Taliban assassinates 10-year-old militia hero in Afghanistan

Wasil Ahmad’s death highlights use of child soldiers by both sides in Afghan conflict

Wasil Ahmad was paraded in a police uniform to celebrate his bravery after the Taliban siege of Oruzga, Afghanistan, was lifted last year. On Monday, as Wasil walked out of the house to buy vegetables, an armed man on a motorcycle shot him twice in the head and escaped, his uncle said. Photograph: New York Times/social media

Wasil Ahmad was paraded in a police uniform to celebrate his bravery after the Taliban siege of Oruzga, Afghanistan, was lifted last year. On Monday, as Wasil walked out of the house to buy vegetables, an armed man on a motorcycle shot him twice in the head and escaped, his uncle said. Photograph: New York Times/social media

 

The Afghan government declared Wasil Ahmad a hero for leading a militia’s defence against a Taliban siege last year, parading him in front of cameras in a borrowed police uniform too big for him. On Monday, the Taliban triumphantly announced that they had assassinated him with two bullets to the head.

Wasil Ahmad was 10 years old. He was gunned down in Tirin Kot city, the capital of southern Oruzgan province, just a few months after leaving militia life and enrolling in school as a fourth-grader.

Wasil’s story is a painful example of how child combatants continue to be a part of life in Afghanistan, both in the ranks of pro-government forces and among the Taliban insurgents.

Rafiullah Baidar, a spokesman for the Afghan independent human rights commission, said that despite strict orders from President Ashraf Ghani last year against using children in the military, his commission continues to receive reports of child soldiers in the Afghan forces, particularly in the Afghan Local Police militias. The Taliban, he said, used child soldiers, too, in recent fighting in places like Kunduz and Badakhshan, in the northern part of the country.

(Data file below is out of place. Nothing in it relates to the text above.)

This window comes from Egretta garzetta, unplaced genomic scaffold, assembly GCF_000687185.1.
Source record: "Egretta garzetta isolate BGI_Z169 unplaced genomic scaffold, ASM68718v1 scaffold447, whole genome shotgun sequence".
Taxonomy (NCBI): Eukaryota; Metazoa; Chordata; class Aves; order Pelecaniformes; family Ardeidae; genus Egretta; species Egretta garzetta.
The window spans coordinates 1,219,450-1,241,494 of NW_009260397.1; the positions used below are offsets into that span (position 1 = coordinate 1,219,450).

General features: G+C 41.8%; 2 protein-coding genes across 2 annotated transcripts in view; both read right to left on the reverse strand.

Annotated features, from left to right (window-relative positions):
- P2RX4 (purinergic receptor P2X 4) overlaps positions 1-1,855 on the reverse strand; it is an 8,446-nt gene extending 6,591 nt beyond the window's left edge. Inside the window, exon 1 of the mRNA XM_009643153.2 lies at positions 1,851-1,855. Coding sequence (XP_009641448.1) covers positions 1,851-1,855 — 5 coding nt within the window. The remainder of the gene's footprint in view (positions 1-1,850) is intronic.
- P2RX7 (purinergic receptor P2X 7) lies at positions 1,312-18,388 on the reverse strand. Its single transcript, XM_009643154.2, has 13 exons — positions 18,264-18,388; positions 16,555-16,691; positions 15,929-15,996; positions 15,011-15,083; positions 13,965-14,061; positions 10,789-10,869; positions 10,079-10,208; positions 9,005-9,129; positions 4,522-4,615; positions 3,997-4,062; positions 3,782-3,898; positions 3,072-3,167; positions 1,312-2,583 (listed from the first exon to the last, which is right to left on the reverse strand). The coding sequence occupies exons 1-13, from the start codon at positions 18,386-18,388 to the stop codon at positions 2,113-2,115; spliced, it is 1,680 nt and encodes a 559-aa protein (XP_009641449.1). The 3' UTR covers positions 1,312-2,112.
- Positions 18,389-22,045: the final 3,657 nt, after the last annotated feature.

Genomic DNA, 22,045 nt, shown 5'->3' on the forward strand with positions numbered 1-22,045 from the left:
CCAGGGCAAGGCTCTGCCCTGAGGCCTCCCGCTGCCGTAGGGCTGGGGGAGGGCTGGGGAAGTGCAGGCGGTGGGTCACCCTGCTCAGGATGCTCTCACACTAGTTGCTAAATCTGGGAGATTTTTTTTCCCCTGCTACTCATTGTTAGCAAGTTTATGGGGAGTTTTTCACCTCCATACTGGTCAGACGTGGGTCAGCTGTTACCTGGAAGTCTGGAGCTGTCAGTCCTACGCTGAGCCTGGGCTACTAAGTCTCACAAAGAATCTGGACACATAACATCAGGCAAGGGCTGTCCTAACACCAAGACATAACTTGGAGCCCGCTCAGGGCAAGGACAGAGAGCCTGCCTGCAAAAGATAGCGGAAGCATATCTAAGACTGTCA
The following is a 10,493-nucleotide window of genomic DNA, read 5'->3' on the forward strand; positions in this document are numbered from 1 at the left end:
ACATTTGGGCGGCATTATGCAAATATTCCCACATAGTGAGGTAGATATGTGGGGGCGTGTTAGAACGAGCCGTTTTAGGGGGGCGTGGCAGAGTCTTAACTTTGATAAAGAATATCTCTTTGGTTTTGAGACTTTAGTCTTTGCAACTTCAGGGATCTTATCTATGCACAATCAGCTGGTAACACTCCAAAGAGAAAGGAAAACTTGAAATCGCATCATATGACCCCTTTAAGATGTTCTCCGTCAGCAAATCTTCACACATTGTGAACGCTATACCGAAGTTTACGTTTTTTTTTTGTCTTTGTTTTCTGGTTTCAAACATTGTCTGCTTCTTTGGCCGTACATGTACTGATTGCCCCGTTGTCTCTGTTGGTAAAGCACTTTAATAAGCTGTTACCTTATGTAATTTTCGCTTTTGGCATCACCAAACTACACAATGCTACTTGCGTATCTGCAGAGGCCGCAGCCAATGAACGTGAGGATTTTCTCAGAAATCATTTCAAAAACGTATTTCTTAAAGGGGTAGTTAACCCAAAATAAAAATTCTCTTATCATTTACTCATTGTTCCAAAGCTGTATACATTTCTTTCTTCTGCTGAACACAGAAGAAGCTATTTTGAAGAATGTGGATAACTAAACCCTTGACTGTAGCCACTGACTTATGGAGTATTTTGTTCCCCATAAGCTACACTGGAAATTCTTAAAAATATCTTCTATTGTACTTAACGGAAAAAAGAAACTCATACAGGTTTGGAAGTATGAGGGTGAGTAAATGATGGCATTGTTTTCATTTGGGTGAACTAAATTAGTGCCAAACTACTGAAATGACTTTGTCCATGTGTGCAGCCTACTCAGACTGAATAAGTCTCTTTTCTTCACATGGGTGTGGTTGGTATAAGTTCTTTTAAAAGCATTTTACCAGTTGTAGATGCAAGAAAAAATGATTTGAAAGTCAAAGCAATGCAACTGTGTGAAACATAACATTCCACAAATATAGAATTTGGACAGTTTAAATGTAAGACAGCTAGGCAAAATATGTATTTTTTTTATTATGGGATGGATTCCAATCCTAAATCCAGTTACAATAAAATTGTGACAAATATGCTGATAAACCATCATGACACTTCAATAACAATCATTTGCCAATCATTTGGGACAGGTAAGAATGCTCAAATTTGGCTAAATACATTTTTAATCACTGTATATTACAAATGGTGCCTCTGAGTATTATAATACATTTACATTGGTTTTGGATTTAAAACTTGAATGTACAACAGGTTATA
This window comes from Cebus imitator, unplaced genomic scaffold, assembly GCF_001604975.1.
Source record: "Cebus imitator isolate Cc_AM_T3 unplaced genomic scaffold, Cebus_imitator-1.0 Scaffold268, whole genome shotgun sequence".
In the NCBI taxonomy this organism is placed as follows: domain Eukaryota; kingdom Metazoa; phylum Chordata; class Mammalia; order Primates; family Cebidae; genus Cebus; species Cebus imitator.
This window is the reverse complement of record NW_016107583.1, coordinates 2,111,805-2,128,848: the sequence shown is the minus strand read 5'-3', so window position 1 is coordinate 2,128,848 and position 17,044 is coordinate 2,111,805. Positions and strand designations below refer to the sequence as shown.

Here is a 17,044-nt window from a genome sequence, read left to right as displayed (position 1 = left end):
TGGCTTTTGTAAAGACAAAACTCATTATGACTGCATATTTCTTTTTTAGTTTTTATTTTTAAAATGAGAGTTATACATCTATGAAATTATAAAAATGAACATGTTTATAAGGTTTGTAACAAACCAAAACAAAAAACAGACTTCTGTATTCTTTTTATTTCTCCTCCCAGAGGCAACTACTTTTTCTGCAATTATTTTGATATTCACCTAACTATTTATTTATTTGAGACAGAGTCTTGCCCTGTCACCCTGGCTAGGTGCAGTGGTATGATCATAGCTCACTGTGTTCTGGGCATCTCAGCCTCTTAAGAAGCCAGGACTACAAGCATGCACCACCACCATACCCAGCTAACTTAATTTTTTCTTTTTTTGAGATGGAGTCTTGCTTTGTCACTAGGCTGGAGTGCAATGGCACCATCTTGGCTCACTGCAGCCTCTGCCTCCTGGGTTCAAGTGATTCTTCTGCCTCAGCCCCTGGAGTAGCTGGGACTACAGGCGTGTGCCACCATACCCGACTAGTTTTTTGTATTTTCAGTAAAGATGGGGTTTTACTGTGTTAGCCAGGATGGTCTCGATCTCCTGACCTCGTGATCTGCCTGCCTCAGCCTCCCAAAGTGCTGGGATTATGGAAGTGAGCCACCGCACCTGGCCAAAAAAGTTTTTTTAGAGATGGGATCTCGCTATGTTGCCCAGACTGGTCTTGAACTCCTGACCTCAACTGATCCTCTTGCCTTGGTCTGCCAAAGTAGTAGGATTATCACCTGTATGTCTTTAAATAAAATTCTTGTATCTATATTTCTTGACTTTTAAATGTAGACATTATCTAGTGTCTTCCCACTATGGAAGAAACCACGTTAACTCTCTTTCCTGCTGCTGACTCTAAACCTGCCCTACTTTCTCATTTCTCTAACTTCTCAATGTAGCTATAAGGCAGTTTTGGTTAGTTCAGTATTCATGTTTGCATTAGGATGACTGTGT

Baidar said the provincial government had broken the law by parading Wasil in a police uniform after the Taliban siege was lifted. But he also condemned the Taliban’s killing of Wasil because the boy had moved to a civilian life. “There was no threat from this child to the armed opposition,” Baidar said. “If they had targeted him in a military base, then they could have raised the question of what was a child doing in a military base. But he was targeted in front of his home.”

Life of the gun

Samad’s forces became the government’s front against the Taliban. He lost 18 men in the fighting, including Wasil’s father. Last summer, as the Taliban intensified its offensives across the country and the security in Oruzgan deteriorated, the noose around Samad’s fighters tightened, the Taliban besieging them for more than two months, Samad said in an interview.

About a month into the siege, a Taliban attack wounded Samad and 10 of his men. Wasil took command of the defence, Samad said. “He fought like a miracle,” Samad said, adding that Wasil had fired rockets from a roof. “He was successfully leading my men on my behalf for 44 days until I recovered.”

The siege was finally broken in August, and Afghan and Nato forces airlifted Samad and his forces to a hero’s welcome in Tirin Kot. In a celebration hosted by Rahimullah Khan, the deputy police chief of Oruzgan, Wasil was the centre of attention, wearing a baggy police uniform with garlands of plastic flowers around his neck. Khan patted him on the back as they posed for pictures. Then the deputy chief went around with wads of cash, handing it to the rescued men. Pictures of Wasil – helmet on, assault rifle in hand – circulated widely on social media.

Play with weapons

“He was not really interested in education because he was highly encouraged by police officials and awarded medals for his bravery,” said Ezatullah Khan, a former neighbour of the family’s. Mohammad Karim Khadimzai, the provincial council chief of Oruzgan, said he had disagreed with the police’s promotion of Wasil and his actions, even though the boy had bravely stepped forward at a desperate time during the Taliban’s assault.

“A programme was held at the police headquarters, where his bravery and courage was talked about by officials,” Khadimzai said. “I was against this move and told the officials that instead of encouraging him to military activities that will ruin his future, let him go to school. He is too young to hand him a gun.”

On Monday, as Wasil walked out of the house to buy vegetables, an armed man on a motorcycle shot him twice in the head and escaped, his uncle said. The boy was buried in Tirin Kot, in the Shahidano graveyard. He left behind two younger brothers.

The Taliban claimed responsibility on their website, saying they had killed a stooge militiaman.

New York Times

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